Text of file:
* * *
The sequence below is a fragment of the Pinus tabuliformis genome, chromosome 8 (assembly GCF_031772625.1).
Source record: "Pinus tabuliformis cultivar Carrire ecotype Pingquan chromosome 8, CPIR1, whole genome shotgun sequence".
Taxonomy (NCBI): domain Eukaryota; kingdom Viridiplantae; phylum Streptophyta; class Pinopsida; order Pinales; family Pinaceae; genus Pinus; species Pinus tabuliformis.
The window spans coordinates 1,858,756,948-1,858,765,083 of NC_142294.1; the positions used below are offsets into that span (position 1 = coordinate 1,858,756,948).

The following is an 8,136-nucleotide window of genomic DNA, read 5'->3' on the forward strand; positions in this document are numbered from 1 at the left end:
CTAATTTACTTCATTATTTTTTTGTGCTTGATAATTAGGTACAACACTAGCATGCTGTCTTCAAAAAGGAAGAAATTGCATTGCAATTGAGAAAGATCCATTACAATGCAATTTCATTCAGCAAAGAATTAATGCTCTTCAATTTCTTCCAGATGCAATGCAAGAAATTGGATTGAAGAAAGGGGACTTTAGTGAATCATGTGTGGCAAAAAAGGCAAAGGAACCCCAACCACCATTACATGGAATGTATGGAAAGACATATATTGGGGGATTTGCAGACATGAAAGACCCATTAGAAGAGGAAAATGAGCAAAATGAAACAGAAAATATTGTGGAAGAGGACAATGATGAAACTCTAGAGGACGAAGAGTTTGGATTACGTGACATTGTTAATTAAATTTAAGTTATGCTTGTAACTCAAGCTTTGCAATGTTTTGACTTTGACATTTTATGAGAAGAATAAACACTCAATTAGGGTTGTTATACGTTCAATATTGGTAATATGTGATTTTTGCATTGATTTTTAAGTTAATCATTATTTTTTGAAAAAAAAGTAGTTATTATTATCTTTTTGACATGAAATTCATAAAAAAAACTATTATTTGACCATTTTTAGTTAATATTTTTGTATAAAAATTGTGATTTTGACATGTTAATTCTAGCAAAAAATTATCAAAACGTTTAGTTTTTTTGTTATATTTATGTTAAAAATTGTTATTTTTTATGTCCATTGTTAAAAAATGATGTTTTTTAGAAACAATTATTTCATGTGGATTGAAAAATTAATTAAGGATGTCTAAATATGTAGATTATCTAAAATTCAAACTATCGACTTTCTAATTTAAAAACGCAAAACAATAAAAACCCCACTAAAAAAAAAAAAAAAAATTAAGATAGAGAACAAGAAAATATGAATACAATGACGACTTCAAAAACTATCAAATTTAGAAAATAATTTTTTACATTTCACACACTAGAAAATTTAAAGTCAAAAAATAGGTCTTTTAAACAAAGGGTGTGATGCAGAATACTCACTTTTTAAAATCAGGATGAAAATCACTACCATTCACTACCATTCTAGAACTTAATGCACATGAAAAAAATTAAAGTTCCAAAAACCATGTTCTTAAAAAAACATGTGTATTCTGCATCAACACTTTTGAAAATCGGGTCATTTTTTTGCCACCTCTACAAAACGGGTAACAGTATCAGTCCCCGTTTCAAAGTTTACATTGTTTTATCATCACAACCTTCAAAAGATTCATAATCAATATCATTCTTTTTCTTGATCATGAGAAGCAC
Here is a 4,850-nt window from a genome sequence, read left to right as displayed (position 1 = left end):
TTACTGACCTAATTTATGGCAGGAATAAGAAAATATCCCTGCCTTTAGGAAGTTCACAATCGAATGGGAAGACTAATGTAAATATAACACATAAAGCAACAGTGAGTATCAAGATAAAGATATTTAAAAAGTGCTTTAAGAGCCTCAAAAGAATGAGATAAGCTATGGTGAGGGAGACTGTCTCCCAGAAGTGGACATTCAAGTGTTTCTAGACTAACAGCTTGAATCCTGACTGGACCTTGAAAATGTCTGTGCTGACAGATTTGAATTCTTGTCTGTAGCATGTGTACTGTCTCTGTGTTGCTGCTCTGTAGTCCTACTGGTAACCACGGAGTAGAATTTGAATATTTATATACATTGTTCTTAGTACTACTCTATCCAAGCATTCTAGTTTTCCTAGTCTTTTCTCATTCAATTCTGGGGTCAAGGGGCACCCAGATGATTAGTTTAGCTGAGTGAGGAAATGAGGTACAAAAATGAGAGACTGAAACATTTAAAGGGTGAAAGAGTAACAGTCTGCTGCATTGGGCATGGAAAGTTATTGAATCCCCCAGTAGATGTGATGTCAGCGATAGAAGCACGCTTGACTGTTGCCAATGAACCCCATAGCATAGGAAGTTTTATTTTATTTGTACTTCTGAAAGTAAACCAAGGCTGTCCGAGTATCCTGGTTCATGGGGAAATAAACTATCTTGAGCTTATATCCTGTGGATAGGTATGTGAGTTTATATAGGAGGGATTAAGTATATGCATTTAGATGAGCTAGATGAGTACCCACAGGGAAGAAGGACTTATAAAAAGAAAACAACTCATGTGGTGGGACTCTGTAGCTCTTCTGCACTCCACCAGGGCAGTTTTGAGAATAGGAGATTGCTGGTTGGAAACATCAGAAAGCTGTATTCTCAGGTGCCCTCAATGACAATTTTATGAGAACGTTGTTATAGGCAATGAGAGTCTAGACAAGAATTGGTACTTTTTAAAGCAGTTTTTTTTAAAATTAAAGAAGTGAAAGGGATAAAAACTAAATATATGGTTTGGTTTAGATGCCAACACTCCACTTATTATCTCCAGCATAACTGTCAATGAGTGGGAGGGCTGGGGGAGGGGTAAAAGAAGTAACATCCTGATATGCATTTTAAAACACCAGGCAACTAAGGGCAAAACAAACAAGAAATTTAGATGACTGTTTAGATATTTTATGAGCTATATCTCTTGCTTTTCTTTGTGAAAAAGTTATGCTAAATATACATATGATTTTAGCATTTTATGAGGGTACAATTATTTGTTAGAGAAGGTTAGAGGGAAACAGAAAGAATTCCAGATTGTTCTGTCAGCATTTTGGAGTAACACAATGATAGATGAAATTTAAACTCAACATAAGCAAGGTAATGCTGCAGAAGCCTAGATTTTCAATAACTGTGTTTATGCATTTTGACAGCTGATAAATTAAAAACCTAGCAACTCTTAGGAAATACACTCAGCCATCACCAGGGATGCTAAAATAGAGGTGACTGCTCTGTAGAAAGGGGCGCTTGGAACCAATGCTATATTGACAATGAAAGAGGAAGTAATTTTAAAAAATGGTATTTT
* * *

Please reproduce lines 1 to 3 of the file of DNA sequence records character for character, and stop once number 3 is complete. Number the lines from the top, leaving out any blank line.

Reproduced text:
The sequence below is a fragment of the Pinus tabuliformis genome, chromosome 8 (assembly GCF_031772625.1).
Source record: "Pinus tabuliformis cultivar Carrire ecotype Pingquan chromosome 8, CPIR1, whole genome shotgun sequence".
Taxonomy (NCBI): domain Eukaryota; kingdom Viridiplantae; phylum Streptophyta; class Pinopsida; order Pinales; family Pinaceae; genus Pinus; species Pinus tabuliformis.